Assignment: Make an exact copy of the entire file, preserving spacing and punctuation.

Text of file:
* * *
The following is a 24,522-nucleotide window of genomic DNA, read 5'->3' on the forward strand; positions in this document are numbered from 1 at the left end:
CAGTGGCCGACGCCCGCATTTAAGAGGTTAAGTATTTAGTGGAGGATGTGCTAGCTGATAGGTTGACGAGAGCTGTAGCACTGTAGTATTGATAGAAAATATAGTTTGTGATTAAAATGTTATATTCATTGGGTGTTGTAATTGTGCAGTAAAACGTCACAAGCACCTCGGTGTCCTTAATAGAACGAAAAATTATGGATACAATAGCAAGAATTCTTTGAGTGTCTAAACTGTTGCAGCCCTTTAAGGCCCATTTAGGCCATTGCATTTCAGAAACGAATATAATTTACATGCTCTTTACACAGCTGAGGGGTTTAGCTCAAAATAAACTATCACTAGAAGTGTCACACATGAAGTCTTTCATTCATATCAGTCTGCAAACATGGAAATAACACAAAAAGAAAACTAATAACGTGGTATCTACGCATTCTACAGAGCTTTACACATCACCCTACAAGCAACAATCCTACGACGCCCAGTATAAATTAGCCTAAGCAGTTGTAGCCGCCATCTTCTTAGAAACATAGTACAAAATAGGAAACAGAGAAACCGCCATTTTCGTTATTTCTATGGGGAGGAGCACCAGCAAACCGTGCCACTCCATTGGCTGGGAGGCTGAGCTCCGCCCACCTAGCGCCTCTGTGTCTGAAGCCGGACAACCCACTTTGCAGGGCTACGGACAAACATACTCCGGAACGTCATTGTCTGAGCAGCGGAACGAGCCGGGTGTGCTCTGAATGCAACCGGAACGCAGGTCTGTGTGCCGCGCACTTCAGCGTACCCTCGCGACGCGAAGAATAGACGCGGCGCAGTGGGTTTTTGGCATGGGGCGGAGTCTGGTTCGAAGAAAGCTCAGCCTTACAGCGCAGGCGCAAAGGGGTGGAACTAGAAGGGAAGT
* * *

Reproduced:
The following is a 24,522-nucleotide window of genomic DNA, read 5'->3' on the forward strand; positions in this document are numbered from 1 at the left end:
CAGTGGCCGACGCCCGCATTTAAGAGGTTAAGTATTTAGTGGAGGATGTGCTAGCTGATAGGTTGACGAGAGCTGTAGCACTGTAGTATTGATAGAAAATATAGTTTGTGATTAAAATGTTATATTCATTGGGTGTTGTAATTGTGCAGTAAAACGTCACAAGCACCTCGGTGTCCTTAATAGAACGAAAAATTATGGATACAATAGCAAGAATTCTTTGAGTGTCTAAACTGTTGCAGCCCTTTAAGGCCCATTTAGGCCATTGCATTTCAGAAACGAATATAATTTACATGCTCTTTACACAGCTGAGGGGTTTAGCTCAAAATAAACTATCACTAGAAGTGTCACACATGAAGTCTTTCATTCATATCAGTCTGCAAACATGGAAATAACACAAAAAGAAAACTAATAACGTGGTATCTACGCATTCTACAGAGCTTTACACATCACCCTACAAGCAACAATCCTACGACGCCCAGTATAAATTAGCCTAAGCAGTTGTAGCCGCCATCTTCTTAGAAACATAGTACAAAATAGGAAACAGAGAAACCGCCATTTTCGTTATTTCTATGGGGAGGAGCACCAGCAAACCGTGCCACTCCATTGGCTGGGAGGCTGAGCTCCGCCCACCTAGCGCCTCTGTGTCTGAAGCCGGACAACCCACTTTGCAGGGCTACGGACAAACATACTCCGGAACGTCATTGTCTGAGCAGCGGAACGAGCCGGGTGTGCTCTGAATGCAACCGGAACGCAGGTCTGTGTGCCGCGCACTTCAGCGTACCCTCGCGACGCGAAGAATAGACGCGGCGCAGTGGGTTTTTGGCATGGGGCGGAGTCTGGTTCGAAGAAAGCTCAGCCTTACAGCGCAGGCGCAAAGGGGTGGAACTAGAAGGGAAGT